From: Ian Wright (iwright@GMAIL.COM)
Date: Fri Sep 03 2004 - 14:21:47 EDT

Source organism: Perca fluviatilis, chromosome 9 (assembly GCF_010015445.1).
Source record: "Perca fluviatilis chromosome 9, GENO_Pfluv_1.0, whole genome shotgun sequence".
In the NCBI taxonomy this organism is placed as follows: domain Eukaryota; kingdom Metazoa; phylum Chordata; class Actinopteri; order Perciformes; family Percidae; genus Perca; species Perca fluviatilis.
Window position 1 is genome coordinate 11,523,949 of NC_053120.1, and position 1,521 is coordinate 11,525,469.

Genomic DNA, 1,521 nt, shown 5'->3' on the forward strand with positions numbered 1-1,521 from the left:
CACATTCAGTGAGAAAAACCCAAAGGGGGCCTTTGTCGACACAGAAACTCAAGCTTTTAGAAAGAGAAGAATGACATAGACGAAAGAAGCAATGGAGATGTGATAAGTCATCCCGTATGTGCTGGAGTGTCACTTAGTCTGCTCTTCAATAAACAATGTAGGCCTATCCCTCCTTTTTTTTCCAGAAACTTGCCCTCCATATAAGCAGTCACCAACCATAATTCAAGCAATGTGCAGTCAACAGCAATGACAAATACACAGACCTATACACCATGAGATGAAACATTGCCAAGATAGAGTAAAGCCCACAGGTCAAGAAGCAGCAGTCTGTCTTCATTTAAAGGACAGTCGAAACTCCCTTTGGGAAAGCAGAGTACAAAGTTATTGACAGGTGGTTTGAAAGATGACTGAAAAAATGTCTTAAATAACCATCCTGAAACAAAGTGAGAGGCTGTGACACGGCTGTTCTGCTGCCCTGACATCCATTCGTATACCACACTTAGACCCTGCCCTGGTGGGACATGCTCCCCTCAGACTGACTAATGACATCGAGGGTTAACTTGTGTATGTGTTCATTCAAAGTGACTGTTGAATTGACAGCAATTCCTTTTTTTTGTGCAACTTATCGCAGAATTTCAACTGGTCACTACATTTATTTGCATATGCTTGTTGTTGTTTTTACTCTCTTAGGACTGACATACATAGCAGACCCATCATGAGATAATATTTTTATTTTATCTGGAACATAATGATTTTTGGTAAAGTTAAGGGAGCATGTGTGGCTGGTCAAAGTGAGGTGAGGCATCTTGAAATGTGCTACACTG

Hi Jerry I hope you enjoyed the sailing -- it sounds very adventurous. > if one is presenting a model or illustration that purports to > say something meaningful about the capitalist mode of production > "how simple is too simple"? This is a difficult question to answer in the abstract, and would require an extended discussion on the philosophy of scientific method. If a model is too simple then it should be possible to show that more concrete determinations invalidate the conclusions that have been draw from the simple model. The classic example is the simple commodity economy in which prices are proportional to labour values. It is too simple, because if we include the extra determination of profit-equalising prices then there is an apparent contradiction. But this is part of the process of inquiry. The advantage of starting with a simple model is that it is, after all, simple. I agree with the dialectical rule of thumb that all theories are too simple in the sense that they are incomplete: various totalities can be ideally considered in isolation, but in reality they are connected and affect each other. But taken to an extreme this point of view can prevent the detection and isolation of separable mechanisms that constitute a complex totality. It can degenerate into a pseudo-theoretical assemblage of concrete empirical facts, with lots of special case explanations, in place of a deep understanding of the underlying unity of the phenomena under investigation. There are two rules of thumb I generally follow: (i) make theories as simple as possible, and (ii) make them explain as much as possible. Clearly these requirements are contradictory. A justification for (i) and (ii) can be found in information theory, via a modern form of Occam's razor. Basically there is a smaller probability that a simpler model will fool us into thinking we have a good model for the phenomena than a more complex model. Explorations of simple computational rules have shown that they can generate apparently very complex, disorderly and patternless phenomena, which on the surface would seem to require a correspondingly complex explanation. But in reality it is simply a difficult problem to deduce what simple rules could have generated the complex phenomena. This is shown very clearly in Wolfram's "New Kind of Science". So apparent complexity does not imply that a complex explanation is required. It might be better to assume that apparent complexity implies that there are one or two simple mechanisms that are interacting with each other. Also, models can be far too complex. Although I agree that in an important sense the Arrow-Debreu model of a competitive economy is far too simple and ignores essential features of capitalism, it is also in an important sense far too complex because it has a huge number of parameters, such as those that specify in detail the subjective preferences of all individuals. It turns out that the model can be configured to generate any dynamic behaviour we wish (SMD theorem), and hence its explanatory value is low because it does not rule out any possibilities. It certainly does not explain the invisible hand; if anything, it is an argument against it. As you say: "even if an isolated individual situation can be posited we can not legitimately infer that what is true for that individual situation is also true in the aggregate". For this overly-complex model we can infer that anything can happen in the aggregate, in other words we cannot infer much at all. As Duncan Foley says somewhere, "it is "methodologically too ambitious"; it attempts to model too many things in too much complex detail. ATB, -Ian.
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